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Flash has been slow in supporting 64 bit browsers, so a popular approach to have Flash on a 64 bit Linux machine is to use the 32 bit version of Flash, and then use a plugin wrapper called NSPluginWrapper to make it available to browsers. In most Linux distributions, this has become pretty standard.

Opera, however, has its own plugin wrapper, which handles 32 bit Flash just fine, and which confuses NSPluginWrapper. As a result, guess what? You install adobe-flash, then you install nspluginwrapper, and there you have Flash on Firefox and Chrome, but not Opera! The solution is to tell Opera to use the 32 bit plugin instead of the wrapper. Below is how to do that.

  1. First let’s assume that you have installed Opera and Flash from your package manager (this greatly depends on your distribution).
  2. Find out where the plugin’s shared object is installed:
    locate libflashplayer.so | xargs file
    On my Gentoo installation the result is

    /opt/Adobe/flash-player32/plugin/libflashplayer.so: ELF 32-bit LSB shared object, Intel 80386, version 1 (SYSV), dynamically linked, stripped
    /usr/lib32/nsbrowser/plugins/libflashplayer.so: symbolic link to `/opt/Adobe/flash-player32/plugin/libflashplayer.so’
    /usr/lib64/nsbrowser/plugins/npwrapper.libflashplayer.so: ELF 64-bit LSB shared object, x86-64, version 1 (SYSV), dynamically linked, stripped

    The first item in the output is the place that the plugin is installed. The second is just a symbolic link to the first, which is not very important. The third result is the plugin wrapper. 64 bit Chrome and Firefox will ignore the first two items and use the wrapper (where it works), and so does the default configuration of Opera (where it doesn’t work).

  3. Now open Opera, go to Preferences..., Advance tab, click on Content on the left, then Plug-in Options... on the right. A dialog will appear to let you know where plugins are being looked for (Plug-in path). On my system it shows:
    /usr/lib64/opera/plugins:/usr/lib64/nsbrowser/plugins
    This is a colon-separated list, which means plugins will be looked for in /usr/lib64/opera/plugins and /usr/lib64/nsbrowser/plugins. Thus it will find the npwrapper.libflashplayer.so wrapper above instead of the 32 bit version.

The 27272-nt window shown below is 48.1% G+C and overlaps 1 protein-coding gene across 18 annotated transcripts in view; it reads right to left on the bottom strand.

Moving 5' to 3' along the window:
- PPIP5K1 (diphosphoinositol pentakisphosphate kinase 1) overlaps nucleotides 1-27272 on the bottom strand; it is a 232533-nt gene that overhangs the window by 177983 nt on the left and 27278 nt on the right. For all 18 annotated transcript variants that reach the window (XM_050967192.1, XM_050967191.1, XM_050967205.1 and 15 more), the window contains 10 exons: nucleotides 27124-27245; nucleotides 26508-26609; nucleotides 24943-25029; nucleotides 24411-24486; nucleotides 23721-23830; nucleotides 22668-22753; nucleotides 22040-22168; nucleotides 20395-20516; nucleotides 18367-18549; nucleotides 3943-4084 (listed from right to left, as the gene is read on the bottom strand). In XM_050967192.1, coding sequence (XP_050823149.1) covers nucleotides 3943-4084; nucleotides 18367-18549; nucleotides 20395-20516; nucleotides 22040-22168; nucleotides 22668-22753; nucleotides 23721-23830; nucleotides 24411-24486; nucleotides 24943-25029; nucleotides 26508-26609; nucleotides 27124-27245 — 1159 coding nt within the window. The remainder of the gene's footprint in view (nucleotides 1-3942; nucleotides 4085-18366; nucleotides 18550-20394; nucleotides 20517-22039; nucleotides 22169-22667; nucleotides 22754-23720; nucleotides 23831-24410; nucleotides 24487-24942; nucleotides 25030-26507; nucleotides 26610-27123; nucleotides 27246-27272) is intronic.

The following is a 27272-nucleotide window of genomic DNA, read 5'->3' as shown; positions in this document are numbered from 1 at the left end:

4. Click on Change Path... and add the location of the right plugin. For my case, the resulting path is
    /usr/lib64/opera/plugins:/usr/lib64/nsbrowser/plugins:/opt/Adobe/flash-player32/plugin
  5. Restart Opera and everything should be fine!

Today I migrated a bunch of virtual machines and there was this little bug that brought some headache. My planned workflow was, for each domainname in old VM host:

  • Copy disk images to new VM host
  • Copy the domain’s XML file to new host
  • Run virsh define domainname.xml

Unfortunately, that was far from the truth, because I was greeted by a blank console. virsh list said that the domain was running, but there was no sign of life from it. virsh console gave the blank console, virsh shutdown doesn’t do anything besides the promise that it will shutdown the domain soon. Luckily I learned about virt-manager, which gives me a real console that can see all output that should be on the screen, including the boot messages. To you it may seem a little backward, but I actually learned to use virsh before virt-manager. It says:

Boot failed: not a bootable disk. No bootable device.

Using virsh edit domainname and read the XML really carefully, I found the problem:

<disk type=’file’ device=’disk’>
<driver name=’qemu’ type=’raw’/>
<source file=’/srv/vms/domain/root.qcow2′/>
<target dev=’hda’ bus=’ide’/>
</disk>

As you can see, somebody marked root.qcow2 as a raw image. Holy cow! Obviously it was not a raw image, it’s qcow2! Changing that single entry let my machine boot just fine. The same thing happened to several servers that I was migrating.

Now, why? I log on to the old VM host and run virsh edit domainname to see whether it was I or another sysadmin who made this silly mistake. To my surprise the “driver” line wasn’t there. Aha, so it was virsh define who added that line, and failed to take into account the type of the disk image. A version check shows that the old host is using 0.6.1 whereas the new host is 0.7.5.

Suggested fix: libvirt 0.7.x (where x >=6) can/should do one of the following:

  1. Try to detect the type of the image. A simple file root.qcow2 can determine whether the file is raw or qcow2 or whatever other format.